The U.S. Air Force B-2 Spirit stealth bomber has began hardware fit check at Whiteman Air Force Base, Montana in preparation of the integration of the 30,000 pound Massive Ordnance Penetrator (MOP) weapon. Integration of the MOP on the B-2 is part of an ongoing modernization of the stealth bomber.
The MOP is a GPS-guided weapon containing more than 5,300 pounds of conventional explosives inside a 20.5-foot long bomb body of hardened steel. It is designed to penetrate dirt, rock and reinforced concrete to reach enemy bunker or tunnel installations. The B-2 will be capable of carrying two MOPs, one in each weapons bay. The B-2 currently carries up to 40,000 pounds of conventional ordnance. For example, it can deliver 80 independently targeted 500-lb class bombs from its smart bomb rack assembly; or up to 16 2,000-lb class weapons from its rotary launcher.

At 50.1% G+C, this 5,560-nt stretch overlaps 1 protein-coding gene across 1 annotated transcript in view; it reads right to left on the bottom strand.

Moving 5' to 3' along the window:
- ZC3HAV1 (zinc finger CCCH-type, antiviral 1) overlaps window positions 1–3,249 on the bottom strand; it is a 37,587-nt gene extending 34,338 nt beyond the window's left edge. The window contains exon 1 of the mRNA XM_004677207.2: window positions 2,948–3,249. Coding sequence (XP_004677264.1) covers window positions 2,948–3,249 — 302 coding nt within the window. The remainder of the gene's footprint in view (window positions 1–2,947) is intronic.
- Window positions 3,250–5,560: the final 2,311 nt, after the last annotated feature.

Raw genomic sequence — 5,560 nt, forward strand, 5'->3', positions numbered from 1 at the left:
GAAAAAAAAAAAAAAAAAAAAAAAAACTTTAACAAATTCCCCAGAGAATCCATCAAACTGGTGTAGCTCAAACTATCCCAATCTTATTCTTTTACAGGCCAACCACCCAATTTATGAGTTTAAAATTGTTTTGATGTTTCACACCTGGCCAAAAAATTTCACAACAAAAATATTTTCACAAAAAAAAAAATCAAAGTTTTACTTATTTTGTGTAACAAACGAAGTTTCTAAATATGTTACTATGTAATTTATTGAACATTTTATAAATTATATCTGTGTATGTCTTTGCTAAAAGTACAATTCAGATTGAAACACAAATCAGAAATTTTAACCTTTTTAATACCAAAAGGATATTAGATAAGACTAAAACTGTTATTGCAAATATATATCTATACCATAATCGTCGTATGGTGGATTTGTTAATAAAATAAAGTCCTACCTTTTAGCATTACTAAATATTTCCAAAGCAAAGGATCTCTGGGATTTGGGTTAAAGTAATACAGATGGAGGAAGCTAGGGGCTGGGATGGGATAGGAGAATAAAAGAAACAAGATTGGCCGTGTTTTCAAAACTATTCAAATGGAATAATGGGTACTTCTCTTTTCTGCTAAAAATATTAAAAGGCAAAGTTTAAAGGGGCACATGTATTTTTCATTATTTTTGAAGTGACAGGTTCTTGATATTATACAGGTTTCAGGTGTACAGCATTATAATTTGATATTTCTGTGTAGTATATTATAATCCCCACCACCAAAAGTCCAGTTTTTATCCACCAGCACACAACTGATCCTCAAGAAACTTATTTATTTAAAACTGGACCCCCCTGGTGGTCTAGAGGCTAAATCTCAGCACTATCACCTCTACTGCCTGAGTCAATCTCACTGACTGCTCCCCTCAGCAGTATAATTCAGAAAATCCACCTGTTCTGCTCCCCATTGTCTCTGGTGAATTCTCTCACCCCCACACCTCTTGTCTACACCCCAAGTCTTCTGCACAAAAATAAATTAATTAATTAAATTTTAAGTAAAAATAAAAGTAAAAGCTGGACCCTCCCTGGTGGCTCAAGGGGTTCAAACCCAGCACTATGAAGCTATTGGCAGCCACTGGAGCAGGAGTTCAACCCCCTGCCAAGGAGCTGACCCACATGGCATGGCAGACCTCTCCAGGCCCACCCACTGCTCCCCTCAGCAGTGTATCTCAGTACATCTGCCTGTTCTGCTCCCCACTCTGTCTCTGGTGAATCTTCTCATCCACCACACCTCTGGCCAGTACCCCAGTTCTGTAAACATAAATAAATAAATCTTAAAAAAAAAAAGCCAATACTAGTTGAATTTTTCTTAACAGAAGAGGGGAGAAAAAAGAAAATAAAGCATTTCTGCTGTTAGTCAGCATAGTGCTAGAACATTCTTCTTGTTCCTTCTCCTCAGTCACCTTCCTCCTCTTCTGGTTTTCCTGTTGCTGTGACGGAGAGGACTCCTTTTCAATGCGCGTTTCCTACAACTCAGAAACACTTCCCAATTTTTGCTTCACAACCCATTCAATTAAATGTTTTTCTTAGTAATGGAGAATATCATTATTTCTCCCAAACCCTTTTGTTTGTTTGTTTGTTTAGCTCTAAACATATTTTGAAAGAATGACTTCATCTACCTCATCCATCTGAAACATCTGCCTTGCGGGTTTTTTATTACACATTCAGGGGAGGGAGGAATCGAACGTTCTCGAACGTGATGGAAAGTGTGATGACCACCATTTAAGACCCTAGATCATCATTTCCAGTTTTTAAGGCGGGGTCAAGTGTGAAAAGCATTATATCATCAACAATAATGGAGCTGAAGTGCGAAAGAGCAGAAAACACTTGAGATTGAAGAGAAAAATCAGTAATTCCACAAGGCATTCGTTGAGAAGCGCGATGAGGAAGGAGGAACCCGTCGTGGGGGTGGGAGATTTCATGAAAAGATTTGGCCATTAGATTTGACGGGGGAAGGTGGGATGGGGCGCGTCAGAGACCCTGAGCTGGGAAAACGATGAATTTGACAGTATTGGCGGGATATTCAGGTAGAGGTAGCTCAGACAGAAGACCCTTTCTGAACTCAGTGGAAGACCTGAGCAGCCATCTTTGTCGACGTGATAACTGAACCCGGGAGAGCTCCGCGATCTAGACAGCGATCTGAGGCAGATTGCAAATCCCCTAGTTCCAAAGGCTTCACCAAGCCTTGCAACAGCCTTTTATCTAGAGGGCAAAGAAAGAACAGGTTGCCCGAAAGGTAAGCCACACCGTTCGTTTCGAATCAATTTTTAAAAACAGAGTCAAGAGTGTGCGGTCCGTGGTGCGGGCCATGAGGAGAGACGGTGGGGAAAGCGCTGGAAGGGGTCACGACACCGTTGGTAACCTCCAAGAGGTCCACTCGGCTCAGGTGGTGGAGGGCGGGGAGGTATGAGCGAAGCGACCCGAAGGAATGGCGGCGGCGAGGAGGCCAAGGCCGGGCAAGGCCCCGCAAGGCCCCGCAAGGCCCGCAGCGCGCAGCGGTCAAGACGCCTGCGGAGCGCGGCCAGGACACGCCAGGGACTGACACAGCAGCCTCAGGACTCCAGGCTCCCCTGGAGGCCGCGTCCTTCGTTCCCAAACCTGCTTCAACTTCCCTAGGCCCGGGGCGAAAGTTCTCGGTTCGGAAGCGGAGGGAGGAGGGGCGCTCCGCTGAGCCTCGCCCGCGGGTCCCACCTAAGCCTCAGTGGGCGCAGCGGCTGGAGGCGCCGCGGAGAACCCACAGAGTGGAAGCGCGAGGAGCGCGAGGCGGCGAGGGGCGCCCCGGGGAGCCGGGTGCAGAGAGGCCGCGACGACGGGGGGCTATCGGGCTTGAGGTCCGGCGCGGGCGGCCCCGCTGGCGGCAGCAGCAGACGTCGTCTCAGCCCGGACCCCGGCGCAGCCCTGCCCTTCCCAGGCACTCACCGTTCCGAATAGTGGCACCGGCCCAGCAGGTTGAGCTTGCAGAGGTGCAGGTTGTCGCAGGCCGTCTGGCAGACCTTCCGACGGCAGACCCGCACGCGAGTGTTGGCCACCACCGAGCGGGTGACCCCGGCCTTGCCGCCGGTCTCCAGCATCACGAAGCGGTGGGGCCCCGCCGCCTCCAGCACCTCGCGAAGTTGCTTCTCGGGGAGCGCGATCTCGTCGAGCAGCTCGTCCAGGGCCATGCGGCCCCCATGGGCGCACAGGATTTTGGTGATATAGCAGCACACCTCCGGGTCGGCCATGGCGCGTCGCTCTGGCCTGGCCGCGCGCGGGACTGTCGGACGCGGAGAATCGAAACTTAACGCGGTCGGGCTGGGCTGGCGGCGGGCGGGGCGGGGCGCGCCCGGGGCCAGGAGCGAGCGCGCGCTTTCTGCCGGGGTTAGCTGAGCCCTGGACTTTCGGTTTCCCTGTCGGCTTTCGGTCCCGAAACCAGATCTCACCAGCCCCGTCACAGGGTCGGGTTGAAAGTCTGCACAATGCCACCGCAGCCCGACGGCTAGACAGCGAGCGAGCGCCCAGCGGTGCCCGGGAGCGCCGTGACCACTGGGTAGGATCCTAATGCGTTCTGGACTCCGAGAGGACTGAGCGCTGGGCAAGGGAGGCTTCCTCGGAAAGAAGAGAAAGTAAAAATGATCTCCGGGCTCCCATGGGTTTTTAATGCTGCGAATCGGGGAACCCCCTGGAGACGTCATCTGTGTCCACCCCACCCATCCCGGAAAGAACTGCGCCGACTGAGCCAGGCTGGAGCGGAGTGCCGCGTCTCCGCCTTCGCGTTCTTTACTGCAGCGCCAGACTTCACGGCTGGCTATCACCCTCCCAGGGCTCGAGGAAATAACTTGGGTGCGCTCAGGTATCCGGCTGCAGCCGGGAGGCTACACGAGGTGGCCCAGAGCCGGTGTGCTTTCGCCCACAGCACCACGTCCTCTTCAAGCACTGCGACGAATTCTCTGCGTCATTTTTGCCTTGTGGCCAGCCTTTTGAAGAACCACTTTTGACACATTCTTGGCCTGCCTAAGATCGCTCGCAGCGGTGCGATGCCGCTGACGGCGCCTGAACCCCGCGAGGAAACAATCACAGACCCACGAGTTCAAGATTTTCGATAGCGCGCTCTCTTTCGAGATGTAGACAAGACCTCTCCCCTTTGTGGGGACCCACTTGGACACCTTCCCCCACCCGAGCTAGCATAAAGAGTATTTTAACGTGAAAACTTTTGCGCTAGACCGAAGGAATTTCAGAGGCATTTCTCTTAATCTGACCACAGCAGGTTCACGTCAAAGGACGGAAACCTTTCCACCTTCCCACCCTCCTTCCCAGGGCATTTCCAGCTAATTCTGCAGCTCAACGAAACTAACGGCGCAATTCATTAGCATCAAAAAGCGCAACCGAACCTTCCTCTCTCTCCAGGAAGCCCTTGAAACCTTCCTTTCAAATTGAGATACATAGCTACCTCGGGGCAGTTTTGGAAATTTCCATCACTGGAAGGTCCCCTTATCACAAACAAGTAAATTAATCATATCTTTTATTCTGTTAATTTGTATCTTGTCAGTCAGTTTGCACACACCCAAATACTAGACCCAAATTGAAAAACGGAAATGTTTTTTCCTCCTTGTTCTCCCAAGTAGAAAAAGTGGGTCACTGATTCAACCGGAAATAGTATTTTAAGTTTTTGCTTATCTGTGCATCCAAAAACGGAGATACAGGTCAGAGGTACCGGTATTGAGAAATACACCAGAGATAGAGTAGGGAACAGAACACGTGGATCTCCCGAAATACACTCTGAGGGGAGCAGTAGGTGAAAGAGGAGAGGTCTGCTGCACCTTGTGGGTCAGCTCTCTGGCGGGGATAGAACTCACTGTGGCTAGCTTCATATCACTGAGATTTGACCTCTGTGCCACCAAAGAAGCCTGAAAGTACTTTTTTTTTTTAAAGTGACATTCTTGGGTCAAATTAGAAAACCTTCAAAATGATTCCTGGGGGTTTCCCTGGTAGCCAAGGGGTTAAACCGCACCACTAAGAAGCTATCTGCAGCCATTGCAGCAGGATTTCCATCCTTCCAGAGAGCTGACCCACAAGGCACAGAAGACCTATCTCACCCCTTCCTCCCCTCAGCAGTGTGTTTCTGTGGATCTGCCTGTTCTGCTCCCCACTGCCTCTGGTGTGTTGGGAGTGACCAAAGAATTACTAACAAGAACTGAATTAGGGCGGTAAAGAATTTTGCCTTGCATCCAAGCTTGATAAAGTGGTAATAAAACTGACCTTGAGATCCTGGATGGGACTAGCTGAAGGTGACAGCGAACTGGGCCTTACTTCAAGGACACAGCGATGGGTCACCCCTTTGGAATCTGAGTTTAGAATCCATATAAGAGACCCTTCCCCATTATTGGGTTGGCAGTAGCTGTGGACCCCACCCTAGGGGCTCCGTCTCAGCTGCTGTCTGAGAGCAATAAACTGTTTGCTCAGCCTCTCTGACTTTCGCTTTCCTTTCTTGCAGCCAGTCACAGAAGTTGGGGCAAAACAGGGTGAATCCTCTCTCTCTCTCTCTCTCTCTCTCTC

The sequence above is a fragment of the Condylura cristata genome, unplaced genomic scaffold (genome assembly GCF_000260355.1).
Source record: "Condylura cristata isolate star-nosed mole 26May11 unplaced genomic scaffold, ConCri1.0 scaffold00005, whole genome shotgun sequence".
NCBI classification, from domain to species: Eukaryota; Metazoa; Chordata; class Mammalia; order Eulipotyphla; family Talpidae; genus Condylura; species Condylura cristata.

A team from the B-2 manufacturer, Northrop Grumman, MOP produced Boeing has verified that the equipment required to integrate the new Massive Ordnance Penetrator (MOP) on the B-2 will fit together properly inside the aircraft. These include the hardware that holds the MOP inside the weapons bay, the weapon itself, and the hardware used by the aircrew to command and release the weapon. Instead of grounding an operational plane for the test, the team used the B-2 Weapons Load Trainer – a device that simulates the interior size and shape of the aircraft’s weapons bays — and a high fidelity mock-up of the MOP.